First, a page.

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Science, Religion, and Philosophy News @ Jan 29 2023

Rothschild conservatism in business

The former had always been a good deal more cautious than his uncle, but the revolution, as we have seen, all but broke his nerve as a businessman. “I advise you to be doubly cautious in business generally,” he exhorted his brothers in a typical letter at the height of the crisis: As for me I have taken such a disgust to business that I should particularly like to have no more of any sort or description to transact ... What with the state of things all over the world, the revolutions that spring up in a minute & when least expected I think it downright madness to go & plunge oneself up to one’s neck into hot water for the chance of making a little money. Our good Uncles are so ridiculously fond of business for business’ sake and because they cannot bear the idea of anybody else doing anything that they can’t let anything go if they fancy another person wishes for it. For my part I am quite sure there is no risk of Baring advancing much [on Spanish mercury] & if he chooses so to do let him do it, be satisfied and take things easy. Ferguson, Niall (2000-08-31T23:58:59.000). The House of Rothschild: Volume 2: The World's Banker: 1849-1998: Volume 2: The World's Banker: 1849-1999 . Penguin Publishing Group. Kindle Edition. Ferguson, Niall (2000-08-31T23:58:59.000). The House of Rothschild: Volume 2: The World's Banker: 1849-1998: Volume 2: The World's Banker: 1849-1999 . Penguin Publishing Group. Kindle Edition.

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Science, Religion, and Philosophy News @ Jan 28 2023

No one knows Newton’s work for two decades

In April 1667, Newton returned to his rooms at Trinity College. He had left two years earlier with the ink barely dry on his bachelor of arts degree. In the interval, he had become the greatest mathematician in the world, and the equal of any natural philosopher then living. No one knew. He had published nothing, communicated his results to no one. So the situation would remain, in essence, for two decades. end? Year after year, he published next to nothing, and he had almost no discernible impact on his contemporaries. As Richard Westfall put it: “Had Newton died in 1684 and his papers survived, we would know from them that a genius had lived. Instead of hailing him as a figure who had shaped the modern intellect, however, we would at most . . . [lament] his failure to reach fulfillment.” Levenson, Thomas. Newton and the Counterfeiter: The Unknown Detective Career of the World's Greatest Scientist (p. 21). Houghton Mifflin Harcourt. Kindle Edition. Levenson, Thomas. Newton and the Counterfeiter: The Unknown Detective Career of the World's Greatest Scientist (p. 19). Houghton Mifflin Harcourt. Kindle Edition.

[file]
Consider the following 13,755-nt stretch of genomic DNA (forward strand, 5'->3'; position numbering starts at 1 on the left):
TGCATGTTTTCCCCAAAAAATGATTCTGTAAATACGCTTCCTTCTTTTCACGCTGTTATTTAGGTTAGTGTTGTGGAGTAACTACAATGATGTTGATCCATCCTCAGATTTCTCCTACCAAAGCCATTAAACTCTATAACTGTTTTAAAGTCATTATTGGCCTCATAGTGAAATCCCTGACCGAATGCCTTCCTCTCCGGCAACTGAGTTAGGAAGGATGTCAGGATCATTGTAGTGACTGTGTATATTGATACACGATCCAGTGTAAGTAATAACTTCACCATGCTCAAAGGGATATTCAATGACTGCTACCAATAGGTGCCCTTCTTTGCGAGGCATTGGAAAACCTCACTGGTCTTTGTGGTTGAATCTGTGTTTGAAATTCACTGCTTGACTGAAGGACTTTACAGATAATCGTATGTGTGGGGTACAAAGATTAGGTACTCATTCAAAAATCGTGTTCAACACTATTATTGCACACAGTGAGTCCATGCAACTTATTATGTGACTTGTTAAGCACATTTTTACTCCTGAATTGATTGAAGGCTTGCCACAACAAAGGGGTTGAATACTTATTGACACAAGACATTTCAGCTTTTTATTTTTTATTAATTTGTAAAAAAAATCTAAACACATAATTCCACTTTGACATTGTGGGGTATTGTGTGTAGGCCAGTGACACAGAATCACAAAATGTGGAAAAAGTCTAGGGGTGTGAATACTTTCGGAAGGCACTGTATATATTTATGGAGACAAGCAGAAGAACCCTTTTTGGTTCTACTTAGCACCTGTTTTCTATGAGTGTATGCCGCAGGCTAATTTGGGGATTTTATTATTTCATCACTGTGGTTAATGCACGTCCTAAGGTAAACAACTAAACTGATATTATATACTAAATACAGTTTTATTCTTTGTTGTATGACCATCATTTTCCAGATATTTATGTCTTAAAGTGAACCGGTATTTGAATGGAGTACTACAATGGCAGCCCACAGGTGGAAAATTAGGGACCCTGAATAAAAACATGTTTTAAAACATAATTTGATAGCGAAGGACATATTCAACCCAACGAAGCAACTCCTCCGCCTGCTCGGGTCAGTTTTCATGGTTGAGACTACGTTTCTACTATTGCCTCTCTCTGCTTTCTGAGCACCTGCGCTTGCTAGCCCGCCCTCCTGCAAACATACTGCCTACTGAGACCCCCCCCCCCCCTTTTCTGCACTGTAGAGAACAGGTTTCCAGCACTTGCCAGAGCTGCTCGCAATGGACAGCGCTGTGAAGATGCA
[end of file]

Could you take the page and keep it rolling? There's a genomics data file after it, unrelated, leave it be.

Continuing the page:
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Science, Religion, and Philosophy News @ Nov 27 2022

Samuel Roberts

As to being executed for murder, he said he had no fear of that. He was not one of those pitiful sneaking wretches, who butcher their fellow creature singly upon the highway. Men of spirit, who act upon a grand scale, are never convicted and punished like retail murderers. Whoever committed one hundredth the part as many murders as the mighty emperor Bonaparte had committed? But was he hanged like a common malefactor? no - he was treated like a captive prince, and his establishment cost more to this country than that of the greatest benefactor to it that ever existed.

 

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Science, Religion, and Philosophy News @ Nov 18 2022

Chris Miller